Why video games are hard for tryhards
I like playing games. To be specific, I like playing online multiplayer games.
I like treating my games like work. I never really liked playing them. I like working. *Cue Karl Marx’s theory of alienation from lack of meaningful work here. *
I’m -not- sorry to all the people who hate work and hustle culture. Sadly I’m the type of person with no creativity, and all I want to do is solve problems. Maybe in an alternate timeline, I should’ve gone for an engineering degree! Hah! Just kidding! That’s what everyone said to do, but I’m not gonna listen to the adults!
Whenever I boot up a game, in the back of my head, a voice is saying, “You’re wasting your time.”
I’d like to think my time on Earth isn’t a waste regardless of how I spend it, but I don’t know how to handle the guilt about playing games and having fun.
The term tryhard is, believe it or not, very self-explanatory. Yet the connotation is negative: trying too hard is bad.
I always found this confusing, because all throughout grade school the teachers say, “Try your best!” And adults would say, “Try your best!” And whenever someone gets themselves in a rut, or a dilmena, “Try your best” is about the only useful counsel that anyone can give.
Par the course in language, understanding sarcasm and subtext distinguishes those who only know the obvious meaning from the group who ascribes to counter culture. So if you understand what a tryhard is, you understand it’s about sweaty cogs contributing to nothing but burnout and rabid elitism.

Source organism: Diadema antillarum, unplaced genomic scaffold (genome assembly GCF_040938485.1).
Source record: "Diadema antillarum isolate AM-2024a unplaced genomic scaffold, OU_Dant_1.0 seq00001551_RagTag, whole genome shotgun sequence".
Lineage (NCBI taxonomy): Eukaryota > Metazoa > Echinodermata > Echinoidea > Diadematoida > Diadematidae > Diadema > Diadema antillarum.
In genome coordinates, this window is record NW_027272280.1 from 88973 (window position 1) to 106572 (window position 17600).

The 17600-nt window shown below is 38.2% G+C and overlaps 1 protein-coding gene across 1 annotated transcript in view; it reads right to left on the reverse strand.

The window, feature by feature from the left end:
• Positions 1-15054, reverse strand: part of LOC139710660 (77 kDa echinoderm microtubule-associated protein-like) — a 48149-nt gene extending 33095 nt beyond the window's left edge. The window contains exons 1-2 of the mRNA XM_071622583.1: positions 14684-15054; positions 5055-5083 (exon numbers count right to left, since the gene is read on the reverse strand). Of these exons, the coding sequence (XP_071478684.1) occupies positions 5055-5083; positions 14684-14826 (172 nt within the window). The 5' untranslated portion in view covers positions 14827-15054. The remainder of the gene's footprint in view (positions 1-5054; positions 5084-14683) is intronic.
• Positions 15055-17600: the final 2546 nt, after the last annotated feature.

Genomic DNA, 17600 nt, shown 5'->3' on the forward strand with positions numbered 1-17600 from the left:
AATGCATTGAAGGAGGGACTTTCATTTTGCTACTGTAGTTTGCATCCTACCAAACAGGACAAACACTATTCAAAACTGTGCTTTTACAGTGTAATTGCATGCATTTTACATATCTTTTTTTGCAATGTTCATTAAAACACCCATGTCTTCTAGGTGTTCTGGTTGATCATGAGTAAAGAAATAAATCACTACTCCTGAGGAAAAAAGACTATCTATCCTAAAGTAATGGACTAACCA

I know a lot of people scoff at the expression, “Play hard, work hard.” The reality is that everyone has a different definition of work and play, since the boundaries between the two are freely crossable. As soon as your skill in a hobby becomes good enough to be profitable, and you begin to gather clients, the hobby becomes work, right?
When it comes to video games, it’s no different. Cuphead and Dark Souls are purposely hard video games; they’re infuriating, adrenaline-pumping challenges.
Now while the question may be, “Who’s going to pay you to play video games?” I will simply 👉 video game QA jobs.
I guess what confuses people is why non-paid players, AKA hobbyist gamers, act elitist and toxic? Is this simply the nature of competitive sports, where sportsmanship has to be given, not earned?
We can say there are 2 camps of players: causal and hardcore. While there might be a spectrum in between, I’m arguing that most people lean one way or the other. You know, someone who has a hardcore mentality 49% of the time and casual for the remaining 51%, or 51% hardcare and 49% casual. The ratio can change, depending on the friends you hang out with and how dedicated y’all are to a game.
I think the biggest downside to gaming is that there isn’t much of an organizational factor. There are clubs and gaming groups, but nothing that’s really endorsed by popular culture like extra-curricular sports are organized and sponsored at school.
I get it. Video games won’t give you a hot bod like lacrosse will. Not until VR comes along as a fully mature and immersive experience. Attitudes about gaming are also geographic. In America, we’ve already shot all the Natives off their land so we have enough parks to hike and camp and such. In Asia, where the population density is much higher, video games are a more space-efficient hobby, and their esports industry is more developed.